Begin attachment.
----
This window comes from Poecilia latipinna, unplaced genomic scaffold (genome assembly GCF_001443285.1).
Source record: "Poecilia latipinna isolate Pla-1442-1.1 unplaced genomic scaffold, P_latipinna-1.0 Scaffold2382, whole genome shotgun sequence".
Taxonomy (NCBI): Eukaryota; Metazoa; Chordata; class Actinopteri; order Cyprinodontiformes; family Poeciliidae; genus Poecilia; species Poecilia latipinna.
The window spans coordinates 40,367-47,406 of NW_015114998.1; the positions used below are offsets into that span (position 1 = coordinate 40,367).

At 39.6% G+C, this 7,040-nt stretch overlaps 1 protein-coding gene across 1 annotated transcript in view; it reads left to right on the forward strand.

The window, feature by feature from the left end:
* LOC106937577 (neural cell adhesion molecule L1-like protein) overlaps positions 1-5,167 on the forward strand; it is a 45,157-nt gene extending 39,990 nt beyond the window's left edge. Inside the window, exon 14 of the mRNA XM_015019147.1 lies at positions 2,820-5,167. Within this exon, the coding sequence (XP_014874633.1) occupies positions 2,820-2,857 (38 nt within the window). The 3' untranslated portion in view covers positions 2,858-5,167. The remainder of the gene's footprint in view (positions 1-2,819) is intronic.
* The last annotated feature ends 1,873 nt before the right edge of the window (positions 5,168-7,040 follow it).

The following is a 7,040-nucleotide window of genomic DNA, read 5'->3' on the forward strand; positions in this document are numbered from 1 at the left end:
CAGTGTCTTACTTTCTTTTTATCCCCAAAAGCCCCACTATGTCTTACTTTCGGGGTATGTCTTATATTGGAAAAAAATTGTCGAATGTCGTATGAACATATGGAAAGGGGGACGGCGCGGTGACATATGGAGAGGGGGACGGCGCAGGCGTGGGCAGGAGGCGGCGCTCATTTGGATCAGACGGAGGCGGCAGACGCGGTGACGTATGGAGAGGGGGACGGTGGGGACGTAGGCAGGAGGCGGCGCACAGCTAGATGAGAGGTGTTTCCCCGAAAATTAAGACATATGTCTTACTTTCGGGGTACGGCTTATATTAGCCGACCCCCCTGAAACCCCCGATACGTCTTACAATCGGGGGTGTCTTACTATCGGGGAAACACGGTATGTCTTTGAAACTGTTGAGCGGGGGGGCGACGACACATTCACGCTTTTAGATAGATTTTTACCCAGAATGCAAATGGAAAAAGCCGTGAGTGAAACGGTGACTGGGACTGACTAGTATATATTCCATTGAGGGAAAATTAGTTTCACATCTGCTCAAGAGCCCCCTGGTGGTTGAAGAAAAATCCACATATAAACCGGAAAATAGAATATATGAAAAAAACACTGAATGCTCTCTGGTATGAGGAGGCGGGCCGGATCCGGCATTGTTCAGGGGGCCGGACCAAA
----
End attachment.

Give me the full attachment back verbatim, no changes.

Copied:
This window comes from Poecilia latipinna, unplaced genomic scaffold (genome assembly GCF_001443285.1).
Source record: "Poecilia latipinna isolate Pla-1442-1.1 unplaced genomic scaffold, P_latipinna-1.0 Scaffold2382, whole genome shotgun sequence".
Taxonomy (NCBI): Eukaryota; Metazoa; Chordata; class Actinopteri; order Cyprinodontiformes; family Poeciliidae; genus Poecilia; species Poecilia latipinna.
The window spans coordinates 40,367-47,406 of NW_015114998.1; the positions used below are offsets into that span (position 1 = coordinate 40,367).

At 39.6% G+C, this 7,040-nt stretch overlaps 1 protein-coding gene across 1 annotated transcript in view; it reads left to right on the forward strand.

The window, feature by feature from the left end:
* LOC106937577 (neural cell adhesion molecule L1-like protein) overlaps positions 1-5,167 on the forward strand; it is a 45,157-nt gene extending 39,990 nt beyond the window's left edge. Inside the window, exon 14 of the mRNA XM_015019147.1 lies at positions 2,820-5,167. Within this exon, the coding sequence (XP_014874633.1) occupies positions 2,820-2,857 (38 nt within the window). The 3' untranslated portion in view covers positions 2,858-5,167. The remainder of the gene's footprint in view (positions 1-2,819) is intronic.
* The last annotated feature ends 1,873 nt before the right edge of the window (positions 5,168-7,040 follow it).

The following is a 7,040-nucleotide window of genomic DNA, read 5'->3' on the forward strand; positions in this document are numbered from 1 at the left end:
CAGTGTCTTACTTTCTTTTTATCCCCAAAAGCCCCACTATGTCTTACTTTCGGGGTATGTCTTATATTGGAAAAAAATTGTCGAATGTCGTATGAACATATGGAAAGGGGGACGGCGCGGTGACATATGGAGAGGGGGACGGCGCAGGCGTGGGCAGGAGGCGGCGCTCATTTGGATCAGACGGAGGCGGCAGACGCGGTGACGTATGGAGAGGGGGACGGTGGGGACGTAGGCAGGAGGCGGCGCACAGCTAGATGAGAGGTGTTTCCCCGAAAATTAAGACATATGTCTTACTTTCGGGGTACGGCTTATATTAGCCGACCCCCCTGAAACCCCCGATACGTCTTACAATCGGGGGTGTCTTACTATCGGGGAAACACGGTATGTCTTTGAAACTGTTGAGCGGGGGGGCGACGACACATTCACGCTTTTAGATAGATTTTTACCCAGAATGCAAATGGAAAAAGCCGTGAGTGAAACGGTGACTGGGACTGACTAGTATATATTCCATTGAGGGAAAATTAGTTTCACATCTGCTCAAGAGCCCCCTGGTGGTTGAAGAAAAATCCACATATAAACCGGAAAATAGAATATATGAAAAAAACACTGAATGCTCTCTGGTATGAGGAGGCGGGCCGGATCCGGCATTGTTCAGGGGGCCGGACCAAA